|Snow Leopard Trust|
Fine. BUT I want to get more out of the description than "blue like the depths of the ocean - that you could get lost in, yada, yada...", if you know what I mean. So I started thinking in terms of animals, which somehow people automatically characterize.
For green, if I say: "sharp as a snow leopard's", you get a picture of stealth and strength. Yes? I hope you do.
Anyway, my internal editor had to think on that detail for a moment.
"Big cats have yellow eyes - don't they?
No. The leopard has green eyes. I'm sure.
Why am I so sure?
Better Google it. -
Yes. Unlike most big cats, Snow Leopards do have green eyes."
This descriptor may sound off to you in a contemporary fiction, but I write fantasy, and it works for me. Snow leopard eyes also bring in another detail of my setting. My main character lives in the mountains, where people respect the animal, and may occassionally see one. The snow leopard is also known as a "ghost cat" because of it's coloring and it's reclusive nature - another detail that I apply directly to my character. He isn't with the "in" crowd, but he is independent and capable.
Here are some interesting myths from the Snow Leopard Conservancy:
In the northerly societies of Nepal many indigenous beliefs and shamanistic practices, reflecting local pre-Buddhist traditions, were incorporated and subsequently reworked into the Buddhist pantheon and ritual system. One such ritual in Manang connected to the snow leopard and its depredation forbids alpine herders to roast meat, for otherwise the mountain god will send its “dog”, (i.e. snow leopard) and one has to suffer livestock losses.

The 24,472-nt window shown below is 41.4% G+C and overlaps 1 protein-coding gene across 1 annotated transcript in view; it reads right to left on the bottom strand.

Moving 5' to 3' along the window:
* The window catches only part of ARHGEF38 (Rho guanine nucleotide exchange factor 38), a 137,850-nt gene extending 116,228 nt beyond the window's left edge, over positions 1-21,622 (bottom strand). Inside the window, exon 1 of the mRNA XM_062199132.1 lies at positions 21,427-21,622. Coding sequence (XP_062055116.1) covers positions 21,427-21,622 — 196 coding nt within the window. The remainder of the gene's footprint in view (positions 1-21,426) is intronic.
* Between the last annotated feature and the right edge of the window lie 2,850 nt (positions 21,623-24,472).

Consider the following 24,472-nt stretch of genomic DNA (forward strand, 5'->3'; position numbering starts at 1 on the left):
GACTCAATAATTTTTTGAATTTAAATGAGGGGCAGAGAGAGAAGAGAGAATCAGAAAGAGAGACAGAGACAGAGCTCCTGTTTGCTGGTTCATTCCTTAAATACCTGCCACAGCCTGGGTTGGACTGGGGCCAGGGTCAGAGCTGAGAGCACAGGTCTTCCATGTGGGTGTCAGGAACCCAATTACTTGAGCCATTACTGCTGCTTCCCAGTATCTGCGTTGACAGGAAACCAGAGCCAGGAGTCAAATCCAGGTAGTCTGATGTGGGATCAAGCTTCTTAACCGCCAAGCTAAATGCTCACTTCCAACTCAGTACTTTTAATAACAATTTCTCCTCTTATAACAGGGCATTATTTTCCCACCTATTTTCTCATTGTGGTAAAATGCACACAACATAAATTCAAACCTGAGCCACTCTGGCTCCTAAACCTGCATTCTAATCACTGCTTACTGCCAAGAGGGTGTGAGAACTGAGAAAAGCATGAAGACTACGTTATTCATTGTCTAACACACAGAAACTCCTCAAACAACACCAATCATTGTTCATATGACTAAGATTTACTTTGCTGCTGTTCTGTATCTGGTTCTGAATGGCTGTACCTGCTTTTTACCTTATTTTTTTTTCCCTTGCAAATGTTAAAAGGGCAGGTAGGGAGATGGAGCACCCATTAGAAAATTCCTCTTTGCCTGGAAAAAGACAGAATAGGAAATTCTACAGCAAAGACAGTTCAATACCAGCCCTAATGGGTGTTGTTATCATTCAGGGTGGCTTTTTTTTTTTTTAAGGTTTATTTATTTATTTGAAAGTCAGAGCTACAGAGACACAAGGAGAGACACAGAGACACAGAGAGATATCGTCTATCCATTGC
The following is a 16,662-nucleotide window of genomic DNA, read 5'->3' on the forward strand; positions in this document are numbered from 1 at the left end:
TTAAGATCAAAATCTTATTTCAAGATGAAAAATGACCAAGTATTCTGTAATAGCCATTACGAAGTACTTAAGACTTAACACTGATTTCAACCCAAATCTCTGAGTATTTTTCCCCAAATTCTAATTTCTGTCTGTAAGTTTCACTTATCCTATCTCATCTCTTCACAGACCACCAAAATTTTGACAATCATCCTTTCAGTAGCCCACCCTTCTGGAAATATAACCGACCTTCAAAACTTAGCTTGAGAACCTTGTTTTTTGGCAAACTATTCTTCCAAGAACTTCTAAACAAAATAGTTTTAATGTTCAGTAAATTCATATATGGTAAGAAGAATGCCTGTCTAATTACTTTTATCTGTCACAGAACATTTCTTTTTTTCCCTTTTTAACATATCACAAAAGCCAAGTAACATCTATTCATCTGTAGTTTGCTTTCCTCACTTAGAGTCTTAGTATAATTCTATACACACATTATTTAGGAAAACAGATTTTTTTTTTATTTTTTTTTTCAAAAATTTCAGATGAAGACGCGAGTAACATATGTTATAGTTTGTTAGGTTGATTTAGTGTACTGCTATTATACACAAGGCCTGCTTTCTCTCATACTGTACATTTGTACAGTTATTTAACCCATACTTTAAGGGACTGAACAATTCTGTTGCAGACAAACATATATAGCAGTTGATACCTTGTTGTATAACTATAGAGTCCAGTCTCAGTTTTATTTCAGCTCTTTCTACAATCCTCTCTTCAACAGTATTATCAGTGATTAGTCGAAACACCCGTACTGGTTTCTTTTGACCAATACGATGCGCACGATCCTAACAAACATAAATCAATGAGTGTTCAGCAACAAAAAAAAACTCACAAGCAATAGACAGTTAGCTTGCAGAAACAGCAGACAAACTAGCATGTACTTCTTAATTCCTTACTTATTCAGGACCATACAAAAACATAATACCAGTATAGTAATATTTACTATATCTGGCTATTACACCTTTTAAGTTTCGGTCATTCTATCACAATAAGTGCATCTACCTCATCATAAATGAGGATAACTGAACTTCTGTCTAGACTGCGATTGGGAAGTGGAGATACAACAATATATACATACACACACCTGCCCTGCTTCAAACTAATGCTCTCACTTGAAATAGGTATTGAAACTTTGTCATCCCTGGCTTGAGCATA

Local inhabitants still believe that snow leopards (and domestic cats) are considered to have taken birth particularly to remove the sins of their past lives, and killing these animals means having their sins transferred to your own life.
In Mustang, killing a snow leopard is considered to be more sinful than its prey species (for instance blue sheep), because all sins it has committed during its lifetime by killing its prey will then be transferred to you.
A ha! This info is appropriate for my main character too, because he IS atoning for something.
Even if I never mention the myths to my readers, all these implied attributes solidify Taner's character in my head.
I went through this process with Haydon in BURNT AMBER too, but he was a Red-Footed Falcon.
Now, if you write contemporary, or historical, or any sort of fiction other than fantasy, I think this fun exercise can also work for you. The trick might be to get as specific (and indigenous) as possible, because the additional facts make a difference. And find something other than a Red-Footed Falcon, or Snow Leopard, because someone's already done that. ;)